The pandemic introduced us to a jumbled life, mixing real-world living with virtual activities. From working over ms teams to ordering groceries straight to our doorstep, all of us have become accustomed to the technology of our routines. And whether you love it or hate it or you’re still trying to understand it, there’s no going back. Digital products and experiences will now continue to rank high among consumers' and enterprises’ priorities.
New technologies like virtual reality (VR), augmented reality (AR), and mixed reality (MR), which when combined create Extended Reality, are assisting in making all of this a reality (XR). These technologies are now practically necessary for companies and customers that wish to improve their development services.
So, today we are taking a closeup shot at what extended reality is and how is it different from AR/VR. After exploring this article, you’ll have a better grip on your own reality when it comes to this new term.
What is Extended Reality?
Firstly, Let’s break down the meaning behind XR - and what it stands for. In simple terms, Extended Reality is a superset of Augmented Reality (AR), Virtual Reality (VR) & Mixed Reality (MR).
In a nutshell, XR is “reality-plus” tech using any kind of display.
XR = VR + AR
Extended reality (or XR) is an umbrella term for computer-generated environments that merge the physical and virtual worlds or create an entirely virtual experience for users.
Recent Advances in extended reality have particularly changed the way we work, live, and play, and it’s just the beginning of the new era.
From gaming to virtual production to system design, XR has enabled people to create, collaborate and explore in computerized environments like never before.
The usage of the phrase in relation to XR technology causes misunderstanding. Similar to previous catch-all phrases like "digital" or "natural," there is currently something of a marketing gold rush going on as every major tech company scrambles to brand their most recent products with the buzzword.
Use Cases of Extended Reality
From 360-degree videos on YouTube to AR filters on Snapchat to homemade VR devices like the Google Cardboard are changing our experience of immersive experiences.
From immersive gaming experiences to virtual learning/virtual training tech giants and enterprises are deploying XR into their workflows and design methodologies. XR drastically improves design implementation with the inclusion of a digital twin.
According to a survey, the XR gaming market is on track to reach $18 billion by 2023. The advancements of XR in gaming, from the game-changing augmented experiences provided by Pokémon Go to the magnificent worlds uncovered by the Oculus Quest, are swiftly gaining popularity.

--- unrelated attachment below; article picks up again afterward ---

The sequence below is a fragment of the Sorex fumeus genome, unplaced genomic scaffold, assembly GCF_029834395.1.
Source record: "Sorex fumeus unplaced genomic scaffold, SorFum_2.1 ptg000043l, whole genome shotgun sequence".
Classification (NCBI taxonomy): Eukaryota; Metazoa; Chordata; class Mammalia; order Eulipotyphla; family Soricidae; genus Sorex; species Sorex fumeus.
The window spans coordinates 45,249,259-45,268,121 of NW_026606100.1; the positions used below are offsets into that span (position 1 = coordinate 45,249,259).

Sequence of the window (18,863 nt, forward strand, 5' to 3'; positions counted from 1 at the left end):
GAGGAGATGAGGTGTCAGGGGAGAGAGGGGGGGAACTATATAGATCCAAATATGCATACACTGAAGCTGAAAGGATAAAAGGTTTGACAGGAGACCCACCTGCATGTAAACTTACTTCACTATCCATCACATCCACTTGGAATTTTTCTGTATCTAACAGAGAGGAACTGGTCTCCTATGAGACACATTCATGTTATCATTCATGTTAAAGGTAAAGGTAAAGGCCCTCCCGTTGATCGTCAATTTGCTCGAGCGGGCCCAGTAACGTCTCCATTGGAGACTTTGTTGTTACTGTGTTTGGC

2. Immersive Showrooms and Customer Experience
Dealerships and top automakers may offer their consumers the chance to hop inside a car using a VR headset or explore the inside with AR software when the automobile isn't actually there.
3. Engineering and Manufacturing
Extended reality offers the chance to experience things before buying them, especially expensive ones, which is one of its key benefits. You may simply try on clothes, jewelry, pieces of art, and even furniture and vehicles, whether you're in a store or shopping from home. Augmented reality in some ways blends the benefits of online and physical buying.
During the pandemic outbreak, doctors used XR extensively to offer remote care. Extended reality is currently widely used in medical imaging technologies including CT scans and magnetic resonance imaging (MRI).
and many more...
From collaborative 3D worlds to 5G streaming to 3D Avatars, dive into the latest trends and next-generation technologies of extended reality. People may utilize XR products and acquire the computing capacity to perform XR experiences from a data center, regardless of place or time, by streaming via 5G from the cloud.
How XR is different from AR/VR?
To reduce your confusion on AR/VR/MR/XR and Metaverse, Just first go through the t below image.
While all AR is XR, not all XR is AR.
XR vs VR
Extended reality (ER) includes virtual reality (VR) (XR). When using a VR device, the user's whole field of view is occupied by the display, creating an immersive computing or gaming experience. Sometimes, all it takes to do this is a headset that your smartphone can fit inside, allowing the screen to be placed around an inch away from the viewer's eyes.
XR vs AR
By digitally stacking information over a live camera stream, augmented reality (AR) technology modifies how you perceive the world while on the other hand, XR expands the real and virtual worlds into the background and beyond, fusing the two together.
In other words, you could use your phone with a VR headset to play a video game. That is both VR and XR. But since there isn't an "augmented" piece of the pie, it isn't AR. Nothing from the digital world is being superimposed over a representation of your surroundings.
Let's Wrap Up!
Technologies like VR, AR, and MR have the tremendous potential to transform the way we interact with day-to-day aspects, across a wide range of industries. And combined, with XR technology, this will be equally transformative for both consumers and enterprises.
While XR is not yet a reality that can be consistently present in our daily lives, it is already influencing how the world will develop in the future, as seen by innovations like the metaverse.
Happy Techie Learning!